Stephen Mitchell’s Gilgamesh

As listened to as an audiobook, a big winner. Strongly recommended.

The two six-hour drives I just made to and from the Bay Area were substantially less boring than such trips usually are due to audio-books, which (for me) turn out to substantially outperform either music or NPR in making the miles pass painlessly.

On the way up, I “read” Stephen Mitchell’s version of Gilgamesh, as read by George Guidall. I’m not entitled to a scholarly opinion on it, but it’s great literature. The last time I encountered the text was more than thirty years ago, and the version I read was so fragmentary it was hard to figure out what was going on. Mitchell gives us what seems like a completely coherent and complete epic; how much of this results from scholarly progress, and how much from Mitchell’s willingness to conjecture, I couldn’t say. I can say that having heard it, I now intend to get the print version and read it.

In addition to the text, the audio-book version has a long essay by Mitchell, which (heard after the epic itself) added greatly to my understanding. Mitchell argues that although Gilgamesh is the first hero in world literature and his quest the first quest, neither the hero nor the quest follows what was to become the conventional “quest” narrative, in which the hero leaves home to fight off some threat or to bring back some boon, and does so.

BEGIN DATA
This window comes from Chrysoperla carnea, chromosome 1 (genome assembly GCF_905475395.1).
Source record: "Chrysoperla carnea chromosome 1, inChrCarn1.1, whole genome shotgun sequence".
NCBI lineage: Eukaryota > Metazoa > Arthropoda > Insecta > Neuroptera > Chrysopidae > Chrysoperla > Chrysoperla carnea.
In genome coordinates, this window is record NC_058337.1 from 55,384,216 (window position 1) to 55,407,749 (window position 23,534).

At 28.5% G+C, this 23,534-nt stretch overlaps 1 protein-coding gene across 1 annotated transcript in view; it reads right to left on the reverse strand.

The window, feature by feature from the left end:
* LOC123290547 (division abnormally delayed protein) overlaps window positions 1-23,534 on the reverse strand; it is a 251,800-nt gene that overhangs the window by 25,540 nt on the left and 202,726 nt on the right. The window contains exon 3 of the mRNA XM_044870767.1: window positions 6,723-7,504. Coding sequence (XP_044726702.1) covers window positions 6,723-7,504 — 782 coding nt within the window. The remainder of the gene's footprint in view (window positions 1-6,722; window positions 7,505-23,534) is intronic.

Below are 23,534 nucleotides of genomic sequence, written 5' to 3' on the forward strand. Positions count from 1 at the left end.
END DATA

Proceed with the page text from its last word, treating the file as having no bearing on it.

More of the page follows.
Instead, Mitchell argues, Gilgamesh is actually the first anti-hero. The only evil from which Uruk needs to be delivered is Gilgamesh’s own tyranny, and the only boons he needs to bring back are self-command and the will to rule for the benefit of his people. Mitchell also argues that the Gilgamesh poet escapes the “good v. evil” frame that characterizes the Germanic epic from Beowulf to Tolkien and gives us instead a much more morally subtle account of the way the world operates.

If any reader more knowledgeable than I has more thoughts, I’d be happy to get them and share them. But my tentative verdict is that Mitchell has done the world a great service, and produced a text that deserves to sit on the same shelf as Fitzgerald’s Homer.

Footnote Duhhhhhh, I never thought of it before, but doesn’t it seem likely that “Uruk” and “Iraq” are the same word? (Update Maybe.)

Author: Mark Kleiman

Professor of Public Policy at the NYU Marron Institute for Urban Management and editor of the Journal of Drug Policy Analysis. Teaches about the methods of policy analysis about drug abuse control and crime control policy, working out the implications of two principles: that swift and certain sanctions don't have to be severe to be effective, and that well-designed threats usually don't have to be carried out. Books: Drugs and Drug Policy: What Everyone Needs to Know (with Jonathan Caulkins and Angela Hawken) When Brute Force Fails: How to Have Less Crime and Less Punishment (Princeton, 2009; named one of the "books of the year" by The Economist Against Excess: Drug Policy for Results (Basic, 1993) Marijuana: Costs of Abuse, Costs of Control (Greenwood, 1989) UCLA Homepage Curriculum Vitae Contact: